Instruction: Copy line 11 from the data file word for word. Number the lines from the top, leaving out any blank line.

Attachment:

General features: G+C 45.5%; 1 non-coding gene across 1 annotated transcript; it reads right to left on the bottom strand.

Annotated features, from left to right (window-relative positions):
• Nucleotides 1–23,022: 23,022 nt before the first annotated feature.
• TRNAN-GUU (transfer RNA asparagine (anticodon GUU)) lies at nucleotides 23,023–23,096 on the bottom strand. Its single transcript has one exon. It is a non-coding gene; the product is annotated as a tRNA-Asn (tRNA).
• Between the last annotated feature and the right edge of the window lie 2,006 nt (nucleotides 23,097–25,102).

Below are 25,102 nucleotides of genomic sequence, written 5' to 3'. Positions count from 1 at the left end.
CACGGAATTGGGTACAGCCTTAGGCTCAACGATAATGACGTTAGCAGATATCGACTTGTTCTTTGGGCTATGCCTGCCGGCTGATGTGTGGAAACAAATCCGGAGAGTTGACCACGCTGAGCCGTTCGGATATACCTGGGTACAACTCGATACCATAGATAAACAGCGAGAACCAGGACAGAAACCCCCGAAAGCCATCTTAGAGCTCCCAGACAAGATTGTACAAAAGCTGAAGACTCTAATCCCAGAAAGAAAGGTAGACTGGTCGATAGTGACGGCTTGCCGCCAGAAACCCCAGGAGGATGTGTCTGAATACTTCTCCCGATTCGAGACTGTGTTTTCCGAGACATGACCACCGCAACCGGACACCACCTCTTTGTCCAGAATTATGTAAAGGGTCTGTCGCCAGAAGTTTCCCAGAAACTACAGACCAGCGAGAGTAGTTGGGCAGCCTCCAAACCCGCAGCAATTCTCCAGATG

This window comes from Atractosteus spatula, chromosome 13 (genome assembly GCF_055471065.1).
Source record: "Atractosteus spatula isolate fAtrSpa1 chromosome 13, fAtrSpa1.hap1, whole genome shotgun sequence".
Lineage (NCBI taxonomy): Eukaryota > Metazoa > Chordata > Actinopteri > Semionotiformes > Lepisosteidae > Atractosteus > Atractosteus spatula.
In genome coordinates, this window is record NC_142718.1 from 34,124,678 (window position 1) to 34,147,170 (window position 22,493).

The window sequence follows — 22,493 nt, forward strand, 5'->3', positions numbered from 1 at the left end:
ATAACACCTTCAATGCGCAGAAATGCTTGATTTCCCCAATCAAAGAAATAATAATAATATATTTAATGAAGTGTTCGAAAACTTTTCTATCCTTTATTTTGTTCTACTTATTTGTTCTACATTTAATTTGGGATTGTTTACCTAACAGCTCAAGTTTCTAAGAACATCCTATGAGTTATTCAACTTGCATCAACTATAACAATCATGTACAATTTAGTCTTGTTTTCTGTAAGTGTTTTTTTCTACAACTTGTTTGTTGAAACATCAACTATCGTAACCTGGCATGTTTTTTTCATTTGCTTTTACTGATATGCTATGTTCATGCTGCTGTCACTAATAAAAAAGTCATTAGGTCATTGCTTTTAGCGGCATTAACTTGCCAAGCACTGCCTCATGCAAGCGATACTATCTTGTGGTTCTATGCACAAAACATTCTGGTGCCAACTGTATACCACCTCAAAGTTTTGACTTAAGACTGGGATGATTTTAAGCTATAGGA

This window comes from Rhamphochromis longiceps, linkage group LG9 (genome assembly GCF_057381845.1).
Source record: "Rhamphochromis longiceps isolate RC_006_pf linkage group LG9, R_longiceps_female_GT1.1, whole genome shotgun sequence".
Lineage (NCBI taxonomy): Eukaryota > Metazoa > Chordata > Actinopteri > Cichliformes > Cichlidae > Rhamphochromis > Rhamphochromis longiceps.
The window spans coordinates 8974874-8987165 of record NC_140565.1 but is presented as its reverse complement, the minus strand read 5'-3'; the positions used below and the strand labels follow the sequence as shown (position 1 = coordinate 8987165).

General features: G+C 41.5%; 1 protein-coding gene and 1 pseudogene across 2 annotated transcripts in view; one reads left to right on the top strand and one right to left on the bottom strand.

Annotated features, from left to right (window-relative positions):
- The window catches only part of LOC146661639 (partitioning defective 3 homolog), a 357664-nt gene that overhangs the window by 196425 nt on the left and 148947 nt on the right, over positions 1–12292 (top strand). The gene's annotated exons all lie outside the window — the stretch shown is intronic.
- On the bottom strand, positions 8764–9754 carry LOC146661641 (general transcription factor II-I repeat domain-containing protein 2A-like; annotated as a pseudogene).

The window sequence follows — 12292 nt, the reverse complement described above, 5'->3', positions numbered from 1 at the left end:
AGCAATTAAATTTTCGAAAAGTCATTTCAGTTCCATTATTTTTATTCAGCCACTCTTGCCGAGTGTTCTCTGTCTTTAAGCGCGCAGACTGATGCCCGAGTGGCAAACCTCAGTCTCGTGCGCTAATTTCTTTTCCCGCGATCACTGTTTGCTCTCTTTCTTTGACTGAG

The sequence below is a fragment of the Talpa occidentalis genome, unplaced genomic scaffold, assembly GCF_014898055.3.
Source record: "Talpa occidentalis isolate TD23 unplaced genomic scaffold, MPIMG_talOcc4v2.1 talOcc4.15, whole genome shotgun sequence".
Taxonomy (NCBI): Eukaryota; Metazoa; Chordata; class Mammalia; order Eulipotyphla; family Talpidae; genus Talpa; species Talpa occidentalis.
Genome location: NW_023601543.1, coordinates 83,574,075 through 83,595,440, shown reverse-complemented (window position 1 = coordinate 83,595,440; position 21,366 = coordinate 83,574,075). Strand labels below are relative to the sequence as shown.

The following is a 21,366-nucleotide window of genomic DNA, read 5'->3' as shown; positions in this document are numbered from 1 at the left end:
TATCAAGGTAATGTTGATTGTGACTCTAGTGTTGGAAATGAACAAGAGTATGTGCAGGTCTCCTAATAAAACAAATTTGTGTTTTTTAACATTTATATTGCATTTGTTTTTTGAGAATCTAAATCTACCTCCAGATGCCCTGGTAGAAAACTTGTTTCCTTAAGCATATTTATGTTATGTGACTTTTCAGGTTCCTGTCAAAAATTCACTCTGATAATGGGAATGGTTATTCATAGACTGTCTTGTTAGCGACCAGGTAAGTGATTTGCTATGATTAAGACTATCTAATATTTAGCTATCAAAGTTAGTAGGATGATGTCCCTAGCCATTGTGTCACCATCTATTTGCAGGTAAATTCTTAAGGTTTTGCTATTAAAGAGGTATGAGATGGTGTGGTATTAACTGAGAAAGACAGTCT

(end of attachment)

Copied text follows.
In genome coordinates, this window is record NC_142718.1 from 34,124,678 (window position 1) to 34,147,170 (window position 22,493).